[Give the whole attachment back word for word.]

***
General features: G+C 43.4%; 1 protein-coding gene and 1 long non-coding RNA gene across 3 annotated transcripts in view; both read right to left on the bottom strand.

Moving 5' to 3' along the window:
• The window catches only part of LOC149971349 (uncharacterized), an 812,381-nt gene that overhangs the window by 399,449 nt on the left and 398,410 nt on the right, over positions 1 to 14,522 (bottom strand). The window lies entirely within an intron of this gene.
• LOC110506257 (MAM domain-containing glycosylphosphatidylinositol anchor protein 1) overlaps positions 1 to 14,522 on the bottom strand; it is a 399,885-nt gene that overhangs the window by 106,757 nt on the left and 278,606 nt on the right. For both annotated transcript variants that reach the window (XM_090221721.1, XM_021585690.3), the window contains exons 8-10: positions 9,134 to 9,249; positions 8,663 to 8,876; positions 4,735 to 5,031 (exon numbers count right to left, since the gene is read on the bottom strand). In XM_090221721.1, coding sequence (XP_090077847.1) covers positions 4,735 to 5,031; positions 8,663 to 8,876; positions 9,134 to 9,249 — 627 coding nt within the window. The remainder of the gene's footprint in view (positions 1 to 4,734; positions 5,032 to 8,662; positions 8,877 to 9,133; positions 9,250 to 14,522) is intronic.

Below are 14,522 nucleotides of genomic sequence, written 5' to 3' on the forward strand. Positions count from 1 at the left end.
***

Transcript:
General features: G+C 43.4%; 1 protein-coding gene and 1 long non-coding RNA gene across 3 annotated transcripts in view; both read right to left on the bottom strand.

Moving 5' to 3' along the window:
• The window catches only part of LOC149971349 (uncharacterized), an 812,381-nt gene that overhangs the window by 399,449 nt on the left and 398,410 nt on the right, over positions 1 to 14,522 (bottom strand). The window lies entirely within an intron of this gene.
• LOC110506257 (MAM domain-containing glycosylphosphatidylinositol anchor protein 1) overlaps positions 1 to 14,522 on the bottom strand; it is a 399,885-nt gene that overhangs the window by 106,757 nt on the left and 278,606 nt on the right. For both annotated transcript variants that reach the window (XM_090221721.1, XM_021585690.3), the window contains exons 8-10: positions 9,134 to 9,249; positions 8,663 to 8,876; positions 4,735 to 5,031 (exon numbers count right to left, since the gene is read on the bottom strand). In XM_090221721.1, coding sequence (XP_090077847.1) covers positions 4,735 to 5,031; positions 8,663 to 8,876; positions 9,134 to 9,249 — 627 coding nt within the window. The remainder of the gene's footprint in view (positions 1 to 4,734; positions 5,032 to 8,662; positions 8,877 to 9,133; positions 9,250 to 14,522) is intronic.

Below are 14,522 nucleotides of genomic sequence, written 5' to 3' on the forward strand. Positions count from 1 at the left end.